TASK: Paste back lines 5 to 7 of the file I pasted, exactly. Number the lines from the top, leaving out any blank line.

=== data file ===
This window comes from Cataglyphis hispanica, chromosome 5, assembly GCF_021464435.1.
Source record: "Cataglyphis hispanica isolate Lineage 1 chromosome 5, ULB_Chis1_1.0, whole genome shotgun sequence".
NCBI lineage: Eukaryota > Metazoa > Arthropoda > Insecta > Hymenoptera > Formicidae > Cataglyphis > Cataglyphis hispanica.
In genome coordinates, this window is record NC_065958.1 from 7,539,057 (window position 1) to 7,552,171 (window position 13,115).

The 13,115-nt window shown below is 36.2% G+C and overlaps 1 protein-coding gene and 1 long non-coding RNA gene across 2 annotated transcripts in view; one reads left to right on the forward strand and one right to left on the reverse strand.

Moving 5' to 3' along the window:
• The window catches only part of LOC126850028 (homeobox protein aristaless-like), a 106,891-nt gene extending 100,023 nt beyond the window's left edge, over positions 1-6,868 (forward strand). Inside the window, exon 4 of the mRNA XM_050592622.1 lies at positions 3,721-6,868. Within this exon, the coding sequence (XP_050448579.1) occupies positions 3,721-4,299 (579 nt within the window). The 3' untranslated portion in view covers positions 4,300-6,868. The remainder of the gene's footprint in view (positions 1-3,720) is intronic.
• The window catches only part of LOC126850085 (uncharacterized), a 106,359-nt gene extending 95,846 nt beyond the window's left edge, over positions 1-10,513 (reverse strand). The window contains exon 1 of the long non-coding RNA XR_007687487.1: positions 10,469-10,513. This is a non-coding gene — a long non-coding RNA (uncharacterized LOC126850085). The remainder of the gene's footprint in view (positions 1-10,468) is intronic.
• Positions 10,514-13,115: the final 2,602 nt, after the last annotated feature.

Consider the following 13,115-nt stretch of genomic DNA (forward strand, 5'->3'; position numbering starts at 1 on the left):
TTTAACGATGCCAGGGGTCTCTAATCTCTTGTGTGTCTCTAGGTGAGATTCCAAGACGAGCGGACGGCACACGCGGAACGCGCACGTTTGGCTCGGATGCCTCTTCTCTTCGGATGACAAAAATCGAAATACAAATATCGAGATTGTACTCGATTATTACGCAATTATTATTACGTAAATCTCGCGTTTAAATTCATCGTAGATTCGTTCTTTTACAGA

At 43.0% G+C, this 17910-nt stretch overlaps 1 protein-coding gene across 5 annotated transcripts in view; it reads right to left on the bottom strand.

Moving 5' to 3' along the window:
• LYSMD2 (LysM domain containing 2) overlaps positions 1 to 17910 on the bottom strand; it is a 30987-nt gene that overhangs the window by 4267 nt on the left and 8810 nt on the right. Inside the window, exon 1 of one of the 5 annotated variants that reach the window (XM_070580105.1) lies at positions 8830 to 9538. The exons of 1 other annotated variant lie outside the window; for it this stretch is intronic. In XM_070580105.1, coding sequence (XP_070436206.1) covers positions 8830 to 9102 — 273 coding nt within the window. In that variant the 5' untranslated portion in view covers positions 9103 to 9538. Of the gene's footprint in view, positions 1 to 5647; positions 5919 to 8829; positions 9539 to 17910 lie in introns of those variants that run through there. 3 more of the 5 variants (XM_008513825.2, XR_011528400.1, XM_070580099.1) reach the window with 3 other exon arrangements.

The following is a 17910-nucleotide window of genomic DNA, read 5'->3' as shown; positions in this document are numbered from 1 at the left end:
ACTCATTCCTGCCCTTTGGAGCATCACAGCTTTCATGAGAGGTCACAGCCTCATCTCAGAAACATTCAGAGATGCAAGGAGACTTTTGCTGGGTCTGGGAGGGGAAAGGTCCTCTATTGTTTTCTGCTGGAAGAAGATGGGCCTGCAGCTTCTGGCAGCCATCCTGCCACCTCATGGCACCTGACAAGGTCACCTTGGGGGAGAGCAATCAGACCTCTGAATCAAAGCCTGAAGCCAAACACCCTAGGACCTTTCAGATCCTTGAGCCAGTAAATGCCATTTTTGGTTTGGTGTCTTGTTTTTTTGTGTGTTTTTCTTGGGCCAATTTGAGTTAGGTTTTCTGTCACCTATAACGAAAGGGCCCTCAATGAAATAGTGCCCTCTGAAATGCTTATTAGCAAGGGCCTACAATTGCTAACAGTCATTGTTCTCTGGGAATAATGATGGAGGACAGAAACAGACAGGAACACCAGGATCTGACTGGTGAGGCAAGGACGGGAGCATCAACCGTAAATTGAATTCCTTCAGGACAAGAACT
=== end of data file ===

The 13,115-nt window shown below is 36.2% G+C and overlaps 1 protein-coding gene and 1 long non-coding RNA gene across 2 annotated transcripts in view; one reads left to right on the forward strand and one right to left on the reverse strand.

Moving 5' to 3' along the window:
• The window catches only part of LOC126850028 (homeobox protein aristaless-like), a 106,891-nt gene extending 100,023 nt beyond the window's left edge, over positions 1-6,868 (forward strand). Inside the window, exon 4 of the mRNA XM_050592622.1 lies at positions 3,721-6,868. Within this exon, the coding sequence (XP_050448579.1) occupies positions 3,721-4,299 (579 nt within the window). The 3' untranslated portion in view covers positions 4,300-6,868. The remainder of the gene's footprint in view (positions 1-3,720) is intronic.